By mid-March of their second year, students select a faculty reader to supervise preparation in both of these areas. Ordinarily, film and visual studies readers will be members of the FVS Faculty Committee; the special topic reader may but need not be. The two readers constitute the committee and will administer the written and oral components of the examination. One of them will serve as chair of the committee. In addition to the reading lists (which must be approved in advance by the two readers), students are expected to be familiar with a corpus of visual material related to the exams (including but not limited to works of art, films, etc.).
Scheduling the Examinations
Students are required to select their two readers and finalize the film and visual studies list by May 30 of the second year. The special topic list should be finalized with the special topic adviser by September 30 of the third year. Ordinarily, the written examination takes place in mid-March, the week after spring break of the third year, and the oral examination a week after the written examination in late March or early April.
The written examination (two days): Students will be asked to respond to questions prepared by the examiners; they are ordinarily given at least three essay questions for each bibliography from which they choose one. The first day of the written exam covers the film and visual studies section of the exam. The second day of the written exam covers the special topics section of the exam. Students will receive the questions each day at 9:00 a.m. and will be given a quiet place in which to work; they will submit their essay by noon. Normal standards regarding originality and citation apply; please see the Harvard Griffin GSAS Handbook for information regarding these standards.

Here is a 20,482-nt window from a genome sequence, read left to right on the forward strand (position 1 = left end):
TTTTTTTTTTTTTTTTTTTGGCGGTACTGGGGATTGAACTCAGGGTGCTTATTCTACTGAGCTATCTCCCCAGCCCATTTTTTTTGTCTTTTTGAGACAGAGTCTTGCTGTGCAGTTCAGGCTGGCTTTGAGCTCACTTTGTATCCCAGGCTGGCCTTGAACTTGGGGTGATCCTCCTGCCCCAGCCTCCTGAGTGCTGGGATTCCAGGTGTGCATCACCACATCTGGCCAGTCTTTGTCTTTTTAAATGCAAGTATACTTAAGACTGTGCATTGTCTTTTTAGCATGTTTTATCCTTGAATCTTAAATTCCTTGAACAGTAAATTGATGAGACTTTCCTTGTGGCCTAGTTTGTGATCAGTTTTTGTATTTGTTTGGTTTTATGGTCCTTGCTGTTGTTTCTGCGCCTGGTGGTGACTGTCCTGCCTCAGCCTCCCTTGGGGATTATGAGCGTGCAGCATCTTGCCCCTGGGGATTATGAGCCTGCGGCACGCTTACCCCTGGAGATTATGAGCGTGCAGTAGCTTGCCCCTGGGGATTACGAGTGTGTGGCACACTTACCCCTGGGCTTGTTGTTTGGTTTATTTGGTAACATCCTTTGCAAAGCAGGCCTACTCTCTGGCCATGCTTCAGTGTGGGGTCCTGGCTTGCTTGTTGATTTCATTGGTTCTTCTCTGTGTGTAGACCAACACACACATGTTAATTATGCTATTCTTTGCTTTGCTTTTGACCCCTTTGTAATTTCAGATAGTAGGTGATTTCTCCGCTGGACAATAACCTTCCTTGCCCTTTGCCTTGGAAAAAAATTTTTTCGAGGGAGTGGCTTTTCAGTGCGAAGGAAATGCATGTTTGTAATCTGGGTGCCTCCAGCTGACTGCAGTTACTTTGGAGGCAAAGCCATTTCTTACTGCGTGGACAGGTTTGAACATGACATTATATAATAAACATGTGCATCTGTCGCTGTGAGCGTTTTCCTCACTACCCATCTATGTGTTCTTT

Oral examination (two hours): Students will be asked to review, clarify, and defend arguments presented in the written examinations as well as their syllabi. Candidates should also expect to present and discuss preliminary ideas and research for their proposed thesis topic. Students whose performance on the examination is not satisfactory will be given one opportunity to repeat all or a portion of the examinations.
The Dissertation Prospectus
After the successful completion of the general examinations, students are expected to constitute a dissertation committee and choose a topic for the dissertation.
The dissertation committee should consist of the thesis director and two additional readers. (This committee will typically include members of the general exam committee.) The student will convey the proposed membership of the dissertation committee to the DGS and the Graduate Coordinator by May 31 of the third year of study. The DGS will confirm the committee’s membership and pass on this information to the Graduate Coordinator. They will in turn provide formal confirmation of all pertinent deadlines to members of the dissertation committee and the student.